Moving Beyond gOD: The Story of WAREHOUSE Shabbat
Everything seems simple at 30,000 feet.
I'm on my way to Austin, TX, for South By Southwest (SXSW), one of the most exciting and influential music/film/interactive conferences in the world. Tomorrow night will be the culmination of five years of work, dreams, and struggles; of pushback, scowls, and great joy; of transcendent communal moments, quizzically raised eyebrows and outright looks of disdain. Tomorrow night, we'll share WAREHOUSE Shabbat with the world at large. The Union for Reform Judaism and the ROI Community have generously stood behind this project and formed a unique partnership so that they might support its mission.
If you've not heard of it before, WAREHOUSE is an alternative Shabbat worship experience that's held in a bar. It features a live band playing both liturgical and secular music, spoken word, multimedia, great food, and incredibly cool people. And, it's completely free. Born out of the feelings of disconnection and abandonment that typically come as standard equipment on a late model, 20-something Jew in the city, WAREHOUSE was designed to be a point of access for 20s/30s who felt shut out by the organized Jewish establishment.
The story here is actually quite simple. After a disastrous (and unfortunately prototypical) Hebrew school experience and a traumatic life event (the sudden death of a sibling), I had thrown up my hands and given up on gOD.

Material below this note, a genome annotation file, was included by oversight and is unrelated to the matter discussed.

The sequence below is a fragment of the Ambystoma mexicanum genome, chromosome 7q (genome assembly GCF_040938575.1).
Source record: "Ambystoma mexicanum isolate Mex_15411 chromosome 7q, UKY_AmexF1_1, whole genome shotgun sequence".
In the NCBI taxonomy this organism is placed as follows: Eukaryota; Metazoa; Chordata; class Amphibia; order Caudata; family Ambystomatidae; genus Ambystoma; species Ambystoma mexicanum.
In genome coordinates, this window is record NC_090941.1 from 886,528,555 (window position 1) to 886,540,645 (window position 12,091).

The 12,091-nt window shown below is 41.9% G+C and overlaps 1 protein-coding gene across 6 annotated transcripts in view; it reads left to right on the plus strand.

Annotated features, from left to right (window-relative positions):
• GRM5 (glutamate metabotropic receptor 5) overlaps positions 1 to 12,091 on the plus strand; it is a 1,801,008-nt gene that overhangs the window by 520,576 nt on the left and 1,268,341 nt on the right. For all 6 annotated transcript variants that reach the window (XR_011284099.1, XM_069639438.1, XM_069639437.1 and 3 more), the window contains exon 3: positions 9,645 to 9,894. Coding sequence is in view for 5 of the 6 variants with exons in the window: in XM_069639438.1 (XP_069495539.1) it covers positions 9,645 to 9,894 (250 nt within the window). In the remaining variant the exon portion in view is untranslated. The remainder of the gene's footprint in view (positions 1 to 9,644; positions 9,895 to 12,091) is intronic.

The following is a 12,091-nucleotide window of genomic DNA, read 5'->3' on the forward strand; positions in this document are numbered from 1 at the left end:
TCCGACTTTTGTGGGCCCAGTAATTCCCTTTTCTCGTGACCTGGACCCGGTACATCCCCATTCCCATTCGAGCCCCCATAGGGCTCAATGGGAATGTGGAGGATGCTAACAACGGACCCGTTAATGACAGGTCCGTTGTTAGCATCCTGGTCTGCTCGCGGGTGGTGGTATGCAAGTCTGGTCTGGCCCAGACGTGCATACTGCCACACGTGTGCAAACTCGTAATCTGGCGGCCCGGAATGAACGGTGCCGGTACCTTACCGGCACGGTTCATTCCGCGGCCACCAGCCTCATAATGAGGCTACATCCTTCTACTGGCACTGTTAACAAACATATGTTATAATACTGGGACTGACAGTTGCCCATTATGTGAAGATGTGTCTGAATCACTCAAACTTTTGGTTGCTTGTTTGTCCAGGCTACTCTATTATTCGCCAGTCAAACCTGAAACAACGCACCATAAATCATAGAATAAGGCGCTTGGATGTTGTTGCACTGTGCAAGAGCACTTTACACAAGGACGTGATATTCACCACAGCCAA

Yes. gOD. I actually typed it that way for a while. I was very angry.
I was also very lucky. In the midst of my spiritual free fall, I was suddenly caught and guided back to a place of positive connection by Debbie Friedman (z''l).
I was growing - as a man, as an artist, and as a Jew. I needed a spiritual venue that didn't come with emotional baggage, that wasn't laden with expectation or obligation. I needed a place that could reflect God's light through the lens of a contemporary aesthetic. I needed a place to be. Yet, no matter how hard I looked, I couldn't find the right fit. I didn't even feel comfortable walking into a synagogue, despite the fact that I traveled to nearly forty of them each year.
I designed WAREHOUSE because I needed it to exist for me. Like most of my contemporaries, I was searching for a meaningful Jewish experience that happened on my own terms, for a spiritual practice that met me where I was instead of insisting that I compromise and move away from my center. And, as I shared these ideas with my friends and colleagues, I found that they were searching for the same.
So, we built it.
And they came.
NYC. Washington, DC. Boston. We reached out and started the process of opening a door for a demographic that felt isolated and locked out. And, in what was one of the most rewarding experiences I've ever known, these young people responded with stories of newfound spirituality, a sense of belonging, and a feeling of connection.
I acknowledge that I can't get back the time I lost with God. But nonetheless, I've walked back through that door. And tomorrow night, if I can help just one person do the same, I'll know that every step of this journey has been worth it.